Updates on Ghana's IMF programme

Updates on Ghana's IMF programme

June 21, 2023

In an update on Ghana’s IMF programme and Growth Agenda, the Minister of Finance, Ken Ofori-Atta shared that the government is expected to receive an influx of about $6.2 billion from its multilateral partners over the next three years.

The finance minister also highlighted the government’s post-Covid-19 Programme for Economic Growth (PC-PEG) which is backed by the IMF and comprises all the required reforms to ensure economic growth as one of the government’s efforts to restore macroeconomic stability and debt sustainability and to support inclusive growth while supporting the vulnerable.

In total, an estimate of $2.0 billion will be provided by Ghana’s multilateral partners by the end of 2023 and $6.2 billion between 2023 and 2026.[1] The government expects to receive a total support of USD 1.6 billion from the World Bank while the AfDB provides a total support of USD 200 million over the programme period.[2]

The government intends to mobilize catalytic funding of $30 million in 2023 and an additional $330 million between 2023 and 2026 from bilateral creditors, the government is also collaborating with AfDB and the World Bank to finance the Ghana Financial Stability Fund to provide liquidity and solvency support for the financial sector because of the assessed impact of the domestic debt exchange programme.[3]

With plans to invest these funds to promote macroeconomic stability and shared economic growth, the government has outlined some specific interventions to accelerate the economic recovery process and these interventions include:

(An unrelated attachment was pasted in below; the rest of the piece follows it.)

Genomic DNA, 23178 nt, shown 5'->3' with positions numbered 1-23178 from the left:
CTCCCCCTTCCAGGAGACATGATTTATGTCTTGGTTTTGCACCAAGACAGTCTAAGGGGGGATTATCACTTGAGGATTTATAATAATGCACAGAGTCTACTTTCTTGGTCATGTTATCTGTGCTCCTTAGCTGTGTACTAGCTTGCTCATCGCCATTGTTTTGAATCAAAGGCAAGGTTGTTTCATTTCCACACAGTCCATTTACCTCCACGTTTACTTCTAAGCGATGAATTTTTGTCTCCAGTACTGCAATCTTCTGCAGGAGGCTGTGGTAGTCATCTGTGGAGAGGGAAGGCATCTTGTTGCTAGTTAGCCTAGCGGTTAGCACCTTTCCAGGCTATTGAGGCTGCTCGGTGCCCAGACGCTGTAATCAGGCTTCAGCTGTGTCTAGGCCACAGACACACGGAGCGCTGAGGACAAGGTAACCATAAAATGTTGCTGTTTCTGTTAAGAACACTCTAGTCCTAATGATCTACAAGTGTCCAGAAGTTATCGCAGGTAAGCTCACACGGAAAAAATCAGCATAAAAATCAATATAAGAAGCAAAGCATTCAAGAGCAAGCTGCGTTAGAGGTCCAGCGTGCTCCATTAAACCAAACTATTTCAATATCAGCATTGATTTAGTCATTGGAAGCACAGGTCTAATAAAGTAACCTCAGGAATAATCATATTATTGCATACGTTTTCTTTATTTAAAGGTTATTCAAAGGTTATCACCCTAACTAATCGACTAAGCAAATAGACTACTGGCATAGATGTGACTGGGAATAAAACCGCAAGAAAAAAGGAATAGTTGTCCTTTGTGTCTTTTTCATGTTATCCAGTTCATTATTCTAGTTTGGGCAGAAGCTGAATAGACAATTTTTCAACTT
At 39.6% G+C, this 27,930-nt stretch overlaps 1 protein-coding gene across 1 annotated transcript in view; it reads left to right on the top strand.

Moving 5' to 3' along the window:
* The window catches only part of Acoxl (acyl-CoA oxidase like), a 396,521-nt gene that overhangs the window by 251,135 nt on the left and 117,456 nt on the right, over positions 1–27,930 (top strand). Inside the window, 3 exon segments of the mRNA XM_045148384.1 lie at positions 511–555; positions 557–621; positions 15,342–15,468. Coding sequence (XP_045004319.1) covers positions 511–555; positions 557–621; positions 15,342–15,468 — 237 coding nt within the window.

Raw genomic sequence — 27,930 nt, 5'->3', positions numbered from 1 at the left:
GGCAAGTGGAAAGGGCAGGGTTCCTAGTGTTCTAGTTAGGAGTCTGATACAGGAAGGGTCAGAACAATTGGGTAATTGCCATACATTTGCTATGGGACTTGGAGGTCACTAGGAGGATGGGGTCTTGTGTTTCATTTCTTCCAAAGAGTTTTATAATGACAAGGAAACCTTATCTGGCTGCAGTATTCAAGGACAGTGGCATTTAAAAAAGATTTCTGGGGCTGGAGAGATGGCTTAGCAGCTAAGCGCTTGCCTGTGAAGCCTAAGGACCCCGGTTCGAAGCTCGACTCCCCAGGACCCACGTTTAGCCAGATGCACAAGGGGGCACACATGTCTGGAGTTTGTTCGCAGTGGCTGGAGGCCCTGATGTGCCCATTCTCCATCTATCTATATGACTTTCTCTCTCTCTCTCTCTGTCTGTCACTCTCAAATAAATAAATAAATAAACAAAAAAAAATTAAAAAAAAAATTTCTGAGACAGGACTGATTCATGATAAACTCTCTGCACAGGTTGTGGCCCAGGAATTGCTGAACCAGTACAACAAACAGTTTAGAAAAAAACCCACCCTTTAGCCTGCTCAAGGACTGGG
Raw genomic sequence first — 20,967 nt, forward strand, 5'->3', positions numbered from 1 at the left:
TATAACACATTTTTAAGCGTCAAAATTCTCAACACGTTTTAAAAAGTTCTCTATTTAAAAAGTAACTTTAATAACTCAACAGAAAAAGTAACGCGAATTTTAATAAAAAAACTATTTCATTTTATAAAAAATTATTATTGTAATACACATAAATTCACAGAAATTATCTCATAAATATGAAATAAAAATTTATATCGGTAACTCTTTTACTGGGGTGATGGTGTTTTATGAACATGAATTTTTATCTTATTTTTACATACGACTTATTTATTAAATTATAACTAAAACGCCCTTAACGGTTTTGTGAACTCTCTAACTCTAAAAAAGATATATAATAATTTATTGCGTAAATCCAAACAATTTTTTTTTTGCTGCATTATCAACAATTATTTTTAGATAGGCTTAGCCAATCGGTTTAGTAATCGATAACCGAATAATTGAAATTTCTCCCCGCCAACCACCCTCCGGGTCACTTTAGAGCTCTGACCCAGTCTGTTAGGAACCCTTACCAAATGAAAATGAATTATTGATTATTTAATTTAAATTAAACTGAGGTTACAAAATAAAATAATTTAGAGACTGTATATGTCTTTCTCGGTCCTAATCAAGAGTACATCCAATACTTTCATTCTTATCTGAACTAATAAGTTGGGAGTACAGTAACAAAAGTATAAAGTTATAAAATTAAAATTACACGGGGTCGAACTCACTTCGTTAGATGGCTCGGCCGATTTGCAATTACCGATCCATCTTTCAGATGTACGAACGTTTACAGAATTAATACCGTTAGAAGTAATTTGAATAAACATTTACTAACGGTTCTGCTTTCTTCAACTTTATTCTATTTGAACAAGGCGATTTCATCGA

• Improving the business environment, reducing the cost of doing business and enhancing export competitiveness. In addition, local content legislations will be reviewed to encourage foreign direct investment while leveraging the opportunities offered by the African Continental Free Trade Area (AfCFTA);
  • Promoting entrepreneurship through initiatives such as the YouStart Programme with the Banking Sector and Faith Based Organizations;
  • Fast tracking the implementation of key growth-oriented programmes under the Ghana CARES (Obaatan Pa) Program. These programmes include the Economic Enclave Projects to enable self sufficiency in rice, maize, vegetables, poultry, and supporting large-scale agriculture and agribusiness interventions through the Development Bank of Ghana;
  • Transitioning to a digital economy to a digital economy to boost productivity, tax collection and formality. Expanding digital government services and promoting the BOG’s digital currency will support digitalization and financial inclusion with adequate safeguards and
  • Strengthening policies to support climate change adaptation and mitigation for inclusive growth.[4]


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